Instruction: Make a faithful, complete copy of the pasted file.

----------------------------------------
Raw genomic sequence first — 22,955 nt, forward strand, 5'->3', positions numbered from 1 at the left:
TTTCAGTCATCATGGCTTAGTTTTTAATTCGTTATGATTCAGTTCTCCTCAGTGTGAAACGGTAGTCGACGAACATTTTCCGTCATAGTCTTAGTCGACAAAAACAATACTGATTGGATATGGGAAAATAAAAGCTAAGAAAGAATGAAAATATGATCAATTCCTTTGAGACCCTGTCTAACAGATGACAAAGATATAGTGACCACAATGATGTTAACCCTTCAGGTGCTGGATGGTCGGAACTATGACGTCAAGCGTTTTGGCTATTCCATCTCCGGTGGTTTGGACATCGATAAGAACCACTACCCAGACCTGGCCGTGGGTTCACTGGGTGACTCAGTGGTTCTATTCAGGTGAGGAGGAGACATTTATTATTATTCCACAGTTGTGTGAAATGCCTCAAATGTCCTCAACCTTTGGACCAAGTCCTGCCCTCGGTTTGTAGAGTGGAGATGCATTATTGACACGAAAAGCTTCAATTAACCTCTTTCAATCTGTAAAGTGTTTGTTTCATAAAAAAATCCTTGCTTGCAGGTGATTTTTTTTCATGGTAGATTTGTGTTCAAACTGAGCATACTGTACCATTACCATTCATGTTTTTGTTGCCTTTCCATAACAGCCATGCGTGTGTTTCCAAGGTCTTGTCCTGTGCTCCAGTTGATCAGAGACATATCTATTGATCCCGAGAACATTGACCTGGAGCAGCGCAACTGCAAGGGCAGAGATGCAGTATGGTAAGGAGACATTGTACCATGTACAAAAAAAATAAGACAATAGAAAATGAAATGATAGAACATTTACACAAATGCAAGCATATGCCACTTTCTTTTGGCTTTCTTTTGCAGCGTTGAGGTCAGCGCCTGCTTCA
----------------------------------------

Raw genomic sequence first — 22,955 nt, forward strand, 5'->3', positions numbered from 1 at the left:
TTTCAGTCATCATGGCTTAGTTTTTAATTCGTTATGATTCAGTTCTCCTCAGTGTGAAACGGTAGTCGACGAACATTTTCCGTCATAGTCTTAGTCGACAAAAACAATACTGATTGGATATGGGAAAATAAAAGCTAAGAAAGAATGAAAATATGATCAATTCCTTTGAGACCCTGTCTAACAGATGACAAAGATATAGTGACCACAATGATGTTAACCCTTCAGGTGCTGGATGGTCGGAACTATGACGTCAAGCGTTTTGGCTATTCCATCTCCGGTGGTTTGGACATCGATAAGAACCACTACCCAGACCTGGCCGTGGGTTCACTGGGTGACTCAGTGGTTCTATTCAGGTGAGGAGGAGACATTTATTATTATTCCACAGTTGTGTGAAATGCCTCAAATGTCCTCAACCTTTGGACCAAGTCCTGCCCTCGGTTTGTAGAGTGGAGATGCATTATTGACACGAAAAGCTTCAATTAACCTCTTTCAATCTGTAAAGTGTTTGTTTCATAAAAAAATCCTTGCTTGCAGGTGATTTTTTTTCATGGTAGATTTGTGTTCAAACTGAGCATACTGTACCATTACCATTCATGTTTTTGTTGCCTTTCCATAACAGCCATGCGTGTGTTTCCAAGGTCTTGTCCTGTGCTCCAGTTGATCAGAGACATATCTATTGATCCCGAGAACATTGACCTGGAGCAGCGCAACTGCAAGGGCAGAGATGCAGTATGGTAAGGAGACATTGTACCATGTACAAAAAAAATAAGACAATAGAAAATGAAATGATAGAACATTTACACAAATGCAAGCATATGCCACTTTCTTTTGGCTTTCTTTTGCAGCGTTGAGGTCAGCGCCTGCTTCA